If you don't start heading that way today, tommorrow you won't be any closer to your destination.

basilkies
Posts: 496
Joined: Wed Sep 22, 2004 9:19 pm
Location: Marin California

Postby basilkies » Wed Jan 17, 2007 4:35 pm

I built the Vee Dory to spec at 23'. The only real difference to the Big Hunk is the nose is veed in mine.

I have the well style with a 90 horse Evenrude E-Tec. Since the motor has a large flat plate over the prop, I had to mount it a bit low so the plate would not hit the sides when I turned. I think this has to increase the drag and gas mileage. I get around 6 gallons an hour at cruising speed and a top end of 31 mph. In a slightly rough sea the boat likes to go around 12 to 14 knots.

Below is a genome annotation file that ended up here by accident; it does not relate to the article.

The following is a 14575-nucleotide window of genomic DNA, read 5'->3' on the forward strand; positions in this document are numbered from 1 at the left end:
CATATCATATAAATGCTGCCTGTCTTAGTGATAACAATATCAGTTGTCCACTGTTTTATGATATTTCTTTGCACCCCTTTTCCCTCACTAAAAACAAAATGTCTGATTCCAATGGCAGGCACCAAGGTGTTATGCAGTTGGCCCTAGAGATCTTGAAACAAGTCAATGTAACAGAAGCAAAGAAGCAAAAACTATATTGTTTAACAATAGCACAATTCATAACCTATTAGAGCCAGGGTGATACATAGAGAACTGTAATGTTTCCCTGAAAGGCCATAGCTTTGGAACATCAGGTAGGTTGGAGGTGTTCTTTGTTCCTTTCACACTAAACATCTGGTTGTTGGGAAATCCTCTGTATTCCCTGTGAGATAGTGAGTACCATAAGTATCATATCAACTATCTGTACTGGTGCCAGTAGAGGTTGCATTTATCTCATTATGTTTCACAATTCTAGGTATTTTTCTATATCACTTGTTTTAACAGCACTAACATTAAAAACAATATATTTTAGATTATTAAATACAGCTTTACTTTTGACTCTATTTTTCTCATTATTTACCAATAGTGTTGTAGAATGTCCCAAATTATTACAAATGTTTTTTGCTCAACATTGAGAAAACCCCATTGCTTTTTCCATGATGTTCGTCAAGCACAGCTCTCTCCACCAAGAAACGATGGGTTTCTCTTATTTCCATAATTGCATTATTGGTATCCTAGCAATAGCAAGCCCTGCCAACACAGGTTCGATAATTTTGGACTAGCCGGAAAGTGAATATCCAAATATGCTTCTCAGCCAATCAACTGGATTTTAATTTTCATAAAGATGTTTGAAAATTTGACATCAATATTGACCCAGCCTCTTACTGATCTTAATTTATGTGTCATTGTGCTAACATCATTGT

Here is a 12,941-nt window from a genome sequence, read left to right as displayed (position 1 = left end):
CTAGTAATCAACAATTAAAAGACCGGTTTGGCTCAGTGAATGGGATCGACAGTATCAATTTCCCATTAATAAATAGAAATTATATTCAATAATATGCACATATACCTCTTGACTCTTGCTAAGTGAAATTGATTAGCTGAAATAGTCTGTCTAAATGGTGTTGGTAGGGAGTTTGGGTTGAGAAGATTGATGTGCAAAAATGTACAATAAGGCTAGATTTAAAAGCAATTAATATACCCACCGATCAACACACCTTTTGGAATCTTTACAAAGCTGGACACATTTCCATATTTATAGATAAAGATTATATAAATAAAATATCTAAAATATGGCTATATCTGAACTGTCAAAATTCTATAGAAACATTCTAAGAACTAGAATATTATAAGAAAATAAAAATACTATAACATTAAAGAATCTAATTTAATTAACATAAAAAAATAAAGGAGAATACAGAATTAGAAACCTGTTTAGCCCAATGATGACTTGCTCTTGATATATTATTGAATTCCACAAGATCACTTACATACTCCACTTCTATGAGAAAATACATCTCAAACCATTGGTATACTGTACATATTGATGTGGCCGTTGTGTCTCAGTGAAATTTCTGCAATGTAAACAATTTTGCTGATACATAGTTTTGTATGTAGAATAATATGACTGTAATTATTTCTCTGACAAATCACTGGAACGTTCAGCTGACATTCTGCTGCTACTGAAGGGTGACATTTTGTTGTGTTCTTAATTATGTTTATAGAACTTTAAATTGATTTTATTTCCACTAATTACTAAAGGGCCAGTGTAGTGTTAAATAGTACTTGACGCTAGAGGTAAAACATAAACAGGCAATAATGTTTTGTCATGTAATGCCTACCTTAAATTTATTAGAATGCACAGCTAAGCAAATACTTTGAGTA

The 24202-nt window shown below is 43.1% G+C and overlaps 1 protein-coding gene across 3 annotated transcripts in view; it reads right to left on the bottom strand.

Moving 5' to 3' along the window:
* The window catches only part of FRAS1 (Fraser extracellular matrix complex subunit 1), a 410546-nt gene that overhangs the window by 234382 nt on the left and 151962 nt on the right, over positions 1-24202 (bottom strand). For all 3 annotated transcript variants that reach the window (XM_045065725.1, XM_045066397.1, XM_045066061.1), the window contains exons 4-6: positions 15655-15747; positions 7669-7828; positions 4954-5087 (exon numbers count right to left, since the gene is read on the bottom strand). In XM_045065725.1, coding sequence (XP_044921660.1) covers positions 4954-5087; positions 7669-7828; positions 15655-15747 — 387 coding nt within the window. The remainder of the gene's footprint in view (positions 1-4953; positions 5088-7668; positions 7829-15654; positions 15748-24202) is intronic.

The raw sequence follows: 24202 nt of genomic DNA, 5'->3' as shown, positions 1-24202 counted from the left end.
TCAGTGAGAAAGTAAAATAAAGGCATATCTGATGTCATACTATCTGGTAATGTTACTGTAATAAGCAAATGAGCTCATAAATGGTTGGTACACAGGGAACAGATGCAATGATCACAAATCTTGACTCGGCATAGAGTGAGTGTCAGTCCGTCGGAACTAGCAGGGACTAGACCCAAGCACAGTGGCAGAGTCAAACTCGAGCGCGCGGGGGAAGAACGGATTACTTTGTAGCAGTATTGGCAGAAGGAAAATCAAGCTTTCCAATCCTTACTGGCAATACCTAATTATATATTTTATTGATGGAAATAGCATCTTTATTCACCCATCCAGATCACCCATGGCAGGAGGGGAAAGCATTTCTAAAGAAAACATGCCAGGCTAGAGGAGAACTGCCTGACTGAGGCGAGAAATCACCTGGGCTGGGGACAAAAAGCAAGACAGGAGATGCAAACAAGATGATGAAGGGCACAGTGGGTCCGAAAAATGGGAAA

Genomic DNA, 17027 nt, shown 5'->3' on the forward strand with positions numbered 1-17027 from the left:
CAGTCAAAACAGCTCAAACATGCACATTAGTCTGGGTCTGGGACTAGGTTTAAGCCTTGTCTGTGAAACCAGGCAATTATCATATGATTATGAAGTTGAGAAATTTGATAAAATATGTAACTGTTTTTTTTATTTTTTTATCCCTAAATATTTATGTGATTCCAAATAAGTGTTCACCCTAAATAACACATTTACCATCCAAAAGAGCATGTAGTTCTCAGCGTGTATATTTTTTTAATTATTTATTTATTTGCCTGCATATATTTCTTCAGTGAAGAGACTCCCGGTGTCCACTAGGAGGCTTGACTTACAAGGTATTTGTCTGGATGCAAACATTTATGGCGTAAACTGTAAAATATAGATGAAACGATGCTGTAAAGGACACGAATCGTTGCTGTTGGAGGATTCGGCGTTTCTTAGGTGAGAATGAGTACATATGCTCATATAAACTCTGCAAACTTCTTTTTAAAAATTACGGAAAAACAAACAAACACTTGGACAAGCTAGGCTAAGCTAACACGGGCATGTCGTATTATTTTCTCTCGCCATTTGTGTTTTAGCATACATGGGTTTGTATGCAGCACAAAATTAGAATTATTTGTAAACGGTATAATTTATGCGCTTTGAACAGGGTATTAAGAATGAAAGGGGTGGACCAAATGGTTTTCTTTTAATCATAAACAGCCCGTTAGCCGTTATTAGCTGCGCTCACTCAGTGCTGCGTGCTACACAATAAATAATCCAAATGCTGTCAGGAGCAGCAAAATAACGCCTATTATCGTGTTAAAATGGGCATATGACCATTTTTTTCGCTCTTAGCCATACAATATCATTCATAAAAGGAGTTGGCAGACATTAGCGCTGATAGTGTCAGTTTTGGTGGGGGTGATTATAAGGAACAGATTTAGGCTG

The boat is extremely stable so a cabin shouldn't be any problem. The dory style sloped sides really help keep the boat from rocking side to side. Combined with the flat bottom you should do fine.

As for the aforementioned issue of two bilge pumps to keep both sides of the boat dry either side of the well. The problem is not water that comes up through the well, any water that splashes into the boat will make it's way on either side. Personally, I like having two bilge pumps, but the boat is pretty dry to operate. The sides tend to direct the spray out. The only water I get is created by how the transducer is mounted or the speedometer pitok. They direct water over the side of the well.

My advice is, screw the speedometer pitok, because those speedometers are pretty inaccurate. I find my gps more convenient to use for that. You can figure out the currents' speed by going both directions at the same rpms and subtracting.

Some other things I would have done different:

1) When you sheet the hull, scarf the joints instead of using butt blocks. The butt blocks dam up water in the boat. Otherwise build access to the butt blocks through your floor for access to drain the water.